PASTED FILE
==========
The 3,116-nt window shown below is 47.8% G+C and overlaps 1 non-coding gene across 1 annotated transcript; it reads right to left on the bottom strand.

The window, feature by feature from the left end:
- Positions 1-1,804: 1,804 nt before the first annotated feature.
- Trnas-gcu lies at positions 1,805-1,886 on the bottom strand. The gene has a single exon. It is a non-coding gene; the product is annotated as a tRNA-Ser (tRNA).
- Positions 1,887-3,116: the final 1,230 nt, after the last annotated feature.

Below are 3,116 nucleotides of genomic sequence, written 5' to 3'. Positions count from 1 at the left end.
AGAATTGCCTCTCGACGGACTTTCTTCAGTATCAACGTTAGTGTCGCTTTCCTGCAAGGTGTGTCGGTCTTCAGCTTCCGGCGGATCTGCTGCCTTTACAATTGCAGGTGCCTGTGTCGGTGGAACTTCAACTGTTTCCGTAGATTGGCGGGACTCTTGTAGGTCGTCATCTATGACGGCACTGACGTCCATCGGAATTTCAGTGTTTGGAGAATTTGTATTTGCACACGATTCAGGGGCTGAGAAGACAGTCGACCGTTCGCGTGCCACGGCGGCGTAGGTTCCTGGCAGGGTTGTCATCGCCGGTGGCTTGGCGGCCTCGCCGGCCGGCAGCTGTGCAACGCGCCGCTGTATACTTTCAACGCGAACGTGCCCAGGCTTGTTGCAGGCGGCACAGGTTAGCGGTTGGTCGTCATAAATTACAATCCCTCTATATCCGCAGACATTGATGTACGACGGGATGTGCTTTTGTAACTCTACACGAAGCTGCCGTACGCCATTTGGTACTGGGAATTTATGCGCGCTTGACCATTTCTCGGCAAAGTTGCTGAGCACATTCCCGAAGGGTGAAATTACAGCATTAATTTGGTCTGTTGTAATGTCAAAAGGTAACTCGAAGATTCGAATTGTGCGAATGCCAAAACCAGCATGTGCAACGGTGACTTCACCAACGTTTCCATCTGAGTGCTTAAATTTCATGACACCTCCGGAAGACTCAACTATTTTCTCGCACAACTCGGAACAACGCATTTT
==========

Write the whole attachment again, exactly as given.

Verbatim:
The 3,116-nt window shown below is 47.8% G+C and overlaps 1 non-coding gene across 1 annotated transcript; it reads right to left on the bottom strand.

The window, feature by feature from the left end:
- Positions 1-1,804: 1,804 nt before the first annotated feature.
- Trnas-gcu lies at positions 1,805-1,886 on the bottom strand. The gene has a single exon. It is a non-coding gene; the product is annotated as a tRNA-Ser (tRNA).
- Positions 1,887-3,116: the final 1,230 nt, after the last annotated feature.

Below are 3,116 nucleotides of genomic sequence, written 5' to 3'. Positions count from 1 at the left end.
AGAATTGCCTCTCGACGGACTTTCTTCAGTATCAACGTTAGTGTCGCTTTCCTGCAAGGTGTGTCGGTCTTCAGCTTCCGGCGGATCTGCTGCCTTTACAATTGCAGGTGCCTGTGTCGGTGGAACTTCAACTGTTTCCGTAGATTGGCGGGACTCTTGTAGGTCGTCATCTATGACGGCACTGACGTCCATCGGAATTTCAGTGTTTGGAGAATTTGTATTTGCACACGATTCAGGGGCTGAGAAGACAGTCGACCGTTCGCGTGCCACGGCGGCGTAGGTTCCTGGCAGGGTTGTCATCGCCGGTGGCTTGGCGGCCTCGCCGGCCGGCAGCTGTGCAACGCGCCGCTGTATACTTTCAACGCGAACGTGCCCAGGCTTGTTGCAGGCGGCACAGGTTAGCGGTTGGTCGTCATAAATTACAATCCCTCTATATCCGCAGACATTGATGTACGACGGGATGTGCTTTTGTAACTCTACACGAAGCTGCCGTACGCCATTTGGTACTGGGAATTTATGCGCGCTTGACCATTTCTCGGCAAAGTTGCTGAGCACATTCCCGAAGGGTGAAATTACAGCATTAATTTGGTCTGTTGTAATGTCAAAAGGTAACTCGAAGATTCGAATTGTGCGAATGCCAAAACCAGCATGTGCAACGGTGACTTCACCAACGTTTCCATCTGAGTGCTTAAATTTCATGACACCTCCGGAAGACTCAACTATTTTCTCGCACAACTCGGAACAACGCATTTT